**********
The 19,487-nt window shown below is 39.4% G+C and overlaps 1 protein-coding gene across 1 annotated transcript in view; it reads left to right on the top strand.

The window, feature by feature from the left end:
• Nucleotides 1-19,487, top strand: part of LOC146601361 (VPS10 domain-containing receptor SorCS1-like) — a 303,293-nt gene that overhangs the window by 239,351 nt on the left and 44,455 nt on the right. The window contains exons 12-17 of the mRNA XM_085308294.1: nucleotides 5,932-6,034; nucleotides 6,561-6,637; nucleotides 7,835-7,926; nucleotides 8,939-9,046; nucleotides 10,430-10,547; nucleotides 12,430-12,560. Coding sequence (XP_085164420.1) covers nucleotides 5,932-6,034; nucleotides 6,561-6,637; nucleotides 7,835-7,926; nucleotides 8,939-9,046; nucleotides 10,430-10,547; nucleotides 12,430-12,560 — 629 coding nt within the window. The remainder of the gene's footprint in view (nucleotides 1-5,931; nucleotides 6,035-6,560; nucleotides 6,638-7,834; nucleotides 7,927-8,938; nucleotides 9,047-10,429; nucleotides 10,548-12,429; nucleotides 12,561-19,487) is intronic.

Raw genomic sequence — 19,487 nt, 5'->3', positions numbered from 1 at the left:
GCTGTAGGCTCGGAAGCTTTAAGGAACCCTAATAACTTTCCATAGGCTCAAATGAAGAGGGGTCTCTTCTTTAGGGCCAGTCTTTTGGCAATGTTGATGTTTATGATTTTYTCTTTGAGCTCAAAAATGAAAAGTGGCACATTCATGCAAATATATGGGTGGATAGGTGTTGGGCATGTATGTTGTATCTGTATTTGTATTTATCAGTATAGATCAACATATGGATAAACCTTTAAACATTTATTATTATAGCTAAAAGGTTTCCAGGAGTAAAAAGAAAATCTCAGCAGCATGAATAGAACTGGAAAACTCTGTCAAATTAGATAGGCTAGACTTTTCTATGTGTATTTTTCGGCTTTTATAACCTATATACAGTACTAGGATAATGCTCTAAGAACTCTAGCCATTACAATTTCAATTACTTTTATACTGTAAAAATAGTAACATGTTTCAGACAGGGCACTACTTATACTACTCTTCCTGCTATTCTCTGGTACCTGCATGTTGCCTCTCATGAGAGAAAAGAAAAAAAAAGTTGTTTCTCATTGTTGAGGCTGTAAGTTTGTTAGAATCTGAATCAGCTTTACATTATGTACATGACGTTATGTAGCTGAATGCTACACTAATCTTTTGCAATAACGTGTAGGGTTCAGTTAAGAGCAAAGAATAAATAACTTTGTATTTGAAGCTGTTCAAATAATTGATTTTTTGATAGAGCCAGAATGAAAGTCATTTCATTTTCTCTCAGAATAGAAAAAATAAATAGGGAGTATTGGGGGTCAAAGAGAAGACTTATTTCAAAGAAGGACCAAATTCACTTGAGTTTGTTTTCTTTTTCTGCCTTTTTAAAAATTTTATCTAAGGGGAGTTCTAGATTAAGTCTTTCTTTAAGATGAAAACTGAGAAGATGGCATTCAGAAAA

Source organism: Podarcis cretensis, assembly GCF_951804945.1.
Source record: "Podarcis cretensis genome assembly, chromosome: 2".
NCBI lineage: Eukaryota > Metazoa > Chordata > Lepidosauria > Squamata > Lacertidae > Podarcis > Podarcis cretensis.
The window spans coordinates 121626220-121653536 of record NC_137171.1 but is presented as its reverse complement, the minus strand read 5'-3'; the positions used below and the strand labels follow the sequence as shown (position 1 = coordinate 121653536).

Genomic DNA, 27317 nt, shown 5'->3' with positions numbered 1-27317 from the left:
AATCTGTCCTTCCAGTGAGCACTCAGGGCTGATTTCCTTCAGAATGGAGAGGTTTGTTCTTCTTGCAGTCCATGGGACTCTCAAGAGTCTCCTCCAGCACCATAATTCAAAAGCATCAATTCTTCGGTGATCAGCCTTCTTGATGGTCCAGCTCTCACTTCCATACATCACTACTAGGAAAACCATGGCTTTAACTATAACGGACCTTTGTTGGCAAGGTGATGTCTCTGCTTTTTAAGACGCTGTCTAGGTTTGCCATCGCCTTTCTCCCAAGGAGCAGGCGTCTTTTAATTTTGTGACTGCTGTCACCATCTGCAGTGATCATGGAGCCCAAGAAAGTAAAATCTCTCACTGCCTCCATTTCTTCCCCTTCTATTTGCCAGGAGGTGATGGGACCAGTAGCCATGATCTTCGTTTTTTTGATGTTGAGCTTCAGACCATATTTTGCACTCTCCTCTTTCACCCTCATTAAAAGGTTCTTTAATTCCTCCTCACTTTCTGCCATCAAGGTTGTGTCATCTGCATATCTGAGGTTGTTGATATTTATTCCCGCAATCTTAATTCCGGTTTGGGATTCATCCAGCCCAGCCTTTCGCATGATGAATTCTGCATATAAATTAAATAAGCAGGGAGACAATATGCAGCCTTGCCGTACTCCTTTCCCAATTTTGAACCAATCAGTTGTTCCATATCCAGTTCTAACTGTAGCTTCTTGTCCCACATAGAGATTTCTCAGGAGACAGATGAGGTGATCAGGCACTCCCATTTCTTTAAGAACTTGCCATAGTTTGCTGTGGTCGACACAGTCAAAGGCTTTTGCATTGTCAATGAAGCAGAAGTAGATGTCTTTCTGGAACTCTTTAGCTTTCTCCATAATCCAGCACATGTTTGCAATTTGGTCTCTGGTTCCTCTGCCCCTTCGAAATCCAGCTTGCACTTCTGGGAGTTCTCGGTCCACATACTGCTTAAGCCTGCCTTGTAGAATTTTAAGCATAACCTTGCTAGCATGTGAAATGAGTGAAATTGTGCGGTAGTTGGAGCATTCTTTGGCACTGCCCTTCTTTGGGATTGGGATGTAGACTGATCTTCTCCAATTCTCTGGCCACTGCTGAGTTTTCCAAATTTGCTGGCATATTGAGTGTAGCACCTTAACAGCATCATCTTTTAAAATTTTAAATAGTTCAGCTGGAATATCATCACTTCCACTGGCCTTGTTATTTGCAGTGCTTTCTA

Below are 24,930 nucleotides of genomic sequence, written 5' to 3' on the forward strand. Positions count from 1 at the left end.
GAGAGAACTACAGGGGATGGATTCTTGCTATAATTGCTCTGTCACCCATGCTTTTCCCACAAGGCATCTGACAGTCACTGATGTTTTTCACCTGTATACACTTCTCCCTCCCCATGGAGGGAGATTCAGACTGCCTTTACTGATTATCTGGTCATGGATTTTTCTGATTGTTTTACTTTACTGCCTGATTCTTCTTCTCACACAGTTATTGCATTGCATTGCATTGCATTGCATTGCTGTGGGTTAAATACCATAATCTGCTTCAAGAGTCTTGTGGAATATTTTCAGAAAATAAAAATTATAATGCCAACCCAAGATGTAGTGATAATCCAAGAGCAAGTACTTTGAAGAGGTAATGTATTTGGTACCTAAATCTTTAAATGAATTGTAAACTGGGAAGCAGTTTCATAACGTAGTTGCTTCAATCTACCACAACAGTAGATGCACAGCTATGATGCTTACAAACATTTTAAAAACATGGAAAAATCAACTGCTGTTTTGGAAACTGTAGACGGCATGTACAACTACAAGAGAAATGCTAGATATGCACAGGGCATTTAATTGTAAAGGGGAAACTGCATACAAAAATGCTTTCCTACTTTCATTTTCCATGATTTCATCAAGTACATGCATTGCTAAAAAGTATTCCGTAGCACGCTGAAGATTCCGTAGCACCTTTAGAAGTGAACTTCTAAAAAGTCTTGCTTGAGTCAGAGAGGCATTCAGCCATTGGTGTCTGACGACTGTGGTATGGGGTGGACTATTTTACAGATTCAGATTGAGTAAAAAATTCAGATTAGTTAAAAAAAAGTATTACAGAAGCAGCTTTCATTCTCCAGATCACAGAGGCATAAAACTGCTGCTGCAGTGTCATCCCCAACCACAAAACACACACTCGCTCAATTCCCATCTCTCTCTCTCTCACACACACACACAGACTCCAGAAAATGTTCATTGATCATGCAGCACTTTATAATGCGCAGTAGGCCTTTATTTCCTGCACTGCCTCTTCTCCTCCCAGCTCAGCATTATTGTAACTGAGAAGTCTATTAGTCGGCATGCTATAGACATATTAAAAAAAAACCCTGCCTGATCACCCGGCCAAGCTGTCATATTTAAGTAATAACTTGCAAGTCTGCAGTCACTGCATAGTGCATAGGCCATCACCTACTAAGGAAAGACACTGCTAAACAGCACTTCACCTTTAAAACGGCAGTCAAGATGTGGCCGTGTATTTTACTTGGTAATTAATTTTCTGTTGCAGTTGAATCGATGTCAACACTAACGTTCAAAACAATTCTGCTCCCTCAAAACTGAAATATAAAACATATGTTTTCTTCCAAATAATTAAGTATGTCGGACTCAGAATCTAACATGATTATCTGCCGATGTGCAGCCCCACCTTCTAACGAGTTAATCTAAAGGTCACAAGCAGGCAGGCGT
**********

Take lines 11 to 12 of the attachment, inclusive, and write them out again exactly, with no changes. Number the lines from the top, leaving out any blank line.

AATCTGTCCTTCCAGTGAGCACTCAGGGCTGATTTCCTTCAGAATGGAGAGGTTTGTTCTTCTTGCAGTCCATGGGACTCTCAAGAGTCTCCTCCAGCACCATAATTCAAAAGCATCAATTCTTCGGTGATCAGCCTTCTTGATGGTCCAGCTCTCACTTCCATACATCACTACTAGGAAAACCATGGCTTTAACTATAACGGACCTTTGTTGGCAAGGTGATGTCTCTGCTTTTTAAGACGCTGTCTAGGTTTGCCATCGCCTTTCTCCCAAGGAGCAGGCGTCTTTTAATTTTGTGACTGCTGTCACCATCTGCAGTGATCATGGAGCCCAAGAAAGTAAAATCTCTCACTGCCTCCATTTCTTCCCCTTCTATTTGCCAGGAGGTGATGGGACCAGTAGCCATGATCTTCGTTTTTTTGATGTTGAGCTTCAGACCATATTTTGCACTCTCCTCTTTCACCCTCATTAAAAGGTTCTTTAATTCCTCCTCACTTTCTGCCATCAAGGTTGTGTCATCTGCATATCTGAGGTTGTTGATATTTATTCCCGCAATCTTAATTCCGGTTTGGGATTCATCCAGCCCAGCCTTTCGCATGATGAATTCTGCATATAAATTAAATAAGCAGGGAGACAATATGCAGCCTTGCCGTACTCCTTTCCCAATTTTGAACCAATCAGTTGTTCCATATCCAGTTCTAACTGTAGCTTCTTGTCCCACATAGAGATTTCTCAGGAGACAGATGAGGTGATCAGGCACTCCCATTTCTTTAAGAACTTGCCATAGTTTGCTGTGGTCGACACAGTCAAAGGCTTTTGCATTGTCAATGAAGCAGAAGTAGATGTCTTTCTGGAACTCTTTAGCTTTCTCCATAATCCAGCACATGTTTGCAATTTGGTCTCTGGTTCCTCTGCCCCTTCGAAATCCAGCTTGCACTTCTGGGAGTTCTCGGTCCACATACTGCTTAAGCCTGCCTTGTAGAATTTTAAGCATAACCTTGCTAGCATGTGAAATGAGTGAAATTGTGCGGTAGTTGGAGCATTCTTTGGCACTGCCCTTCTTTGGGATTGGGATGTAGACTGATCTTCTCCAATTCTCTGGCCACTGCTGAGTTTTCCAAATTTGCTGGCATATTGAGTGTAGCACCTTAACAGCATCATCTTTTAAAATTTTAAATAGTTCAGCTGGAATATCATCACTTCCACTGGCCTTGTTATTTGCAGTGCTTTCTA

Below are 24,930 nucleotides of genomic sequence, written 5' to 3' on the forward strand. Positions count from 1 at the left end.